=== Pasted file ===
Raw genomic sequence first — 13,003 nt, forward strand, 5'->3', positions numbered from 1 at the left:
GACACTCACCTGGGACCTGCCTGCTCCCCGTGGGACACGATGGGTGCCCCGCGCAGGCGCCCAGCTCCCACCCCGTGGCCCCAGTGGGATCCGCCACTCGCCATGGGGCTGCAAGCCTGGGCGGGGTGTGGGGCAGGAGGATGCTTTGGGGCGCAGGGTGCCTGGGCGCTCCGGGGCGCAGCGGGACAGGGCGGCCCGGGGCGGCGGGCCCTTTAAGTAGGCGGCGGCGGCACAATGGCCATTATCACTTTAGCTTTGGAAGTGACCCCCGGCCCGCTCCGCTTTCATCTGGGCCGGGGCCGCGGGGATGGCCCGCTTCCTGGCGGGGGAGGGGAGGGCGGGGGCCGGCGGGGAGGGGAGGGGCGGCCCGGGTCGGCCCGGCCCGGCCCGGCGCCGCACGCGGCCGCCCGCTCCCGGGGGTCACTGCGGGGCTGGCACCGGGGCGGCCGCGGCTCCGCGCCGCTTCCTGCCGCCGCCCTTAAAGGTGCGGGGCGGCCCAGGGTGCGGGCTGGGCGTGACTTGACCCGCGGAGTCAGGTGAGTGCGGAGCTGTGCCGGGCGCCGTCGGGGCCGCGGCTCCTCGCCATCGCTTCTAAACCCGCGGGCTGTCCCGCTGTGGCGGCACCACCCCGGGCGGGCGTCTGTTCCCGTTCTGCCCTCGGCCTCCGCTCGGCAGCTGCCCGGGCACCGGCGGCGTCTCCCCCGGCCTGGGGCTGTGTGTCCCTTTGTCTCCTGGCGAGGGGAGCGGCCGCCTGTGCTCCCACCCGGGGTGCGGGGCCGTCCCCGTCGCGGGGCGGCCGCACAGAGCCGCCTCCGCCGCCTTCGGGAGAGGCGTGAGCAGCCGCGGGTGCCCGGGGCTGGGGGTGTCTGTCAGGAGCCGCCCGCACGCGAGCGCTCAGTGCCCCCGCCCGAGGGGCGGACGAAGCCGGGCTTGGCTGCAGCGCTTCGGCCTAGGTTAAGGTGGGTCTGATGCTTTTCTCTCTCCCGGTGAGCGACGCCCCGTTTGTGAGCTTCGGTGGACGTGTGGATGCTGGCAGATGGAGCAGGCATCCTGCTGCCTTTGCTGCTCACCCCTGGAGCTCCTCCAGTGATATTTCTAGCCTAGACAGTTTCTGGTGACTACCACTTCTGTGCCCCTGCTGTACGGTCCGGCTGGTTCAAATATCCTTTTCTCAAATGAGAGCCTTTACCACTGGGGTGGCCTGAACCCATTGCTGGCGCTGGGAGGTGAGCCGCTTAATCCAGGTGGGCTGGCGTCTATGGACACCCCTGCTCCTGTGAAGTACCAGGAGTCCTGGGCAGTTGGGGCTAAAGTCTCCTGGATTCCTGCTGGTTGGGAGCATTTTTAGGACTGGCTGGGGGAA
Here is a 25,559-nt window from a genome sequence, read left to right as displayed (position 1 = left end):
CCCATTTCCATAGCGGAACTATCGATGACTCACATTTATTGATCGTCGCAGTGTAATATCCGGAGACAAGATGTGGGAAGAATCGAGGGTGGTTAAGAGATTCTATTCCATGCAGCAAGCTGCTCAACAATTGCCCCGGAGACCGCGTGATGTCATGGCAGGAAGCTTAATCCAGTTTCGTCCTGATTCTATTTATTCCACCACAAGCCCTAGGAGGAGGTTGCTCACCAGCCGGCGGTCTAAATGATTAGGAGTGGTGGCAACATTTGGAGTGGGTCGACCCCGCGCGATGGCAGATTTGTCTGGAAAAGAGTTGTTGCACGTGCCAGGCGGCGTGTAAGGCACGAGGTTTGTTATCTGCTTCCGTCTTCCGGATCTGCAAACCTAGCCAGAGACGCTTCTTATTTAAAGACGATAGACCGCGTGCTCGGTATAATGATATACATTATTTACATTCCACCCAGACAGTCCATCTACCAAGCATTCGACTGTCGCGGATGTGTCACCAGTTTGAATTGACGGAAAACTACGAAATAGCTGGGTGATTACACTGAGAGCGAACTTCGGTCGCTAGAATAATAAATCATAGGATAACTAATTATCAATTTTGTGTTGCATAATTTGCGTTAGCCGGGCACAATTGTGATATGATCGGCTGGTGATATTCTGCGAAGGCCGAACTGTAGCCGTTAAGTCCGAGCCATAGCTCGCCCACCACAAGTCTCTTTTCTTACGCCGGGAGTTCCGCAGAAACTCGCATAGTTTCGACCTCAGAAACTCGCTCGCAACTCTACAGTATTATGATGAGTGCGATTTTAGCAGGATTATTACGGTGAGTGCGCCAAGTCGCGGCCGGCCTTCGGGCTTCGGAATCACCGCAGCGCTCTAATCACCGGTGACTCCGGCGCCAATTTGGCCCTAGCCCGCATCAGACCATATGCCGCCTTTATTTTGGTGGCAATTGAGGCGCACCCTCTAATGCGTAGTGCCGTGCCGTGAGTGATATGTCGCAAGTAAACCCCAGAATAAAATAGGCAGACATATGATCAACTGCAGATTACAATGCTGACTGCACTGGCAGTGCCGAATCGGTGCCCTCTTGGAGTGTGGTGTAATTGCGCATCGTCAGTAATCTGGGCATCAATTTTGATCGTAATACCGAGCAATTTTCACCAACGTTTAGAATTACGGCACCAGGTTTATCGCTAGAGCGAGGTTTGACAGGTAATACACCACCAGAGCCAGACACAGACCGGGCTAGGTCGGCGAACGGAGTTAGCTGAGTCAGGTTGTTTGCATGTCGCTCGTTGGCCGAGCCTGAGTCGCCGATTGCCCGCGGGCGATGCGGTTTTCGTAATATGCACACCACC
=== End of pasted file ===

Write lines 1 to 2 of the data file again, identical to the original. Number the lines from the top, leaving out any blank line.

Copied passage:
Raw genomic sequence first — 13,003 nt, forward strand, 5'->3', positions numbered from 1 at the left:
GACACTCACCTGGGACCTGCCTGCTCCCCGTGGGACACGATGGGTGCCCCGCGCAGGCGCCCAGCTCCCACCCCGTGGCCCCAGTGGGATCCGCCACTCGCCATGGGGCTGCAAGCCTGGGCGGGGTGTGGGGCAGGAGGATGCTTTGGGGCGCAGGGTGCCTGGGCGCTCCGGGGCGCAGCGGGACAGGGCGGCCCGGGGCGGCGGGCCCTTTAAGTAGGCGGCGGCGGCACAATGGCCATTATCACTTTAGCTTTGGAAGTGACCCCCGGCCCGCTCCGCTTTCATCTGGGCCGGGGCCGCGGGGATGGCCCGCTTCCTGGCGGGGGAGGGGAGGGCGGGGGCCGGCGGGGAGGGGAGGGGCGGCCCGGGTCGGCCCGGCCCGGCCCGGCGCCGCACGCGGCCGCCCGCTCCCGGGGGTCACTGCGGGGCTGGCACCGGGGCGGCCGCGGCTCCGCGCCGCTTCCTGCCGCCGCCCTTAAAGGTGCGGGGCGGCCCAGGGTGCGGGCTGGGCGTGACTTGACCCGCGGAGTCAGGTGAGTGCGGAGCTGTGCCGGGCGCCGTCGGGGCCGCGGCTCCTCGCCATCGCTTCTAAACCCGCGGGCTGTCCCGCTGTGGCGGCACCACCCCGGGCGGGCGTCTGTTCCCGTTCTGCCCTCGGCCTCCGCTCGGCAGCTGCCCGGGCACCGGCGGCGTCTCCCCCGGCCTGGGGCTGTGTGTCCCTTTGTCTCCTGGCGAGGGGAGCGGCCGCCTGTGCTCCCACCCGGGGTGCGGGGCCGTCCCCGTCGCGGGGCGGCCGCACAGAGCCGCCTCCGCCGCCTTCGGGAGAGGCGTGAGCAGCCGCGGGTGCCCGGGGCTGGGGGTGTCTGTCAGGAGCCGCCCGCACGCGAGCGCTCAGTGCCCCCGCCCGAGGGGCGGACGAAGCCGGGCTTGGCTGCAGCGCTTCGGCCTAGGTTAAGGTGGGTCTGATGCTTTTCTCTCTCCCGGTGAGCGACGCCCCGTTTGTGAGCTTCGGTGGACGTGTGGATGCTGGCAGATGGAGCAGGCATCCTGCTGCCTTTGCTGCTCACCCCTGGAGCTCCTCCAGTGATATTTCTAGCCTAGACAGTTTCTGGTGACTACCACTTCTGTGCCCCTGCTGTACGGTCCGGCTGGTTCAAATATCCTTTTCTCAAATGAGAGCCTTTACCACTGGGGTGGCCTGAACCCATTGCTGGCGCTGGGAGGTGAGCCGCTTAATCCAGGTGGGCTGGCGTCTATGGACACCCCTGCTCCTGTGAAGTACCAGGAGTCCTGGGCAGTTGGGGCTAAAGTCTCCTGGATTCCTGCTGGTTGGGAGCATTTTTAGGACTGGCTGGGGGAA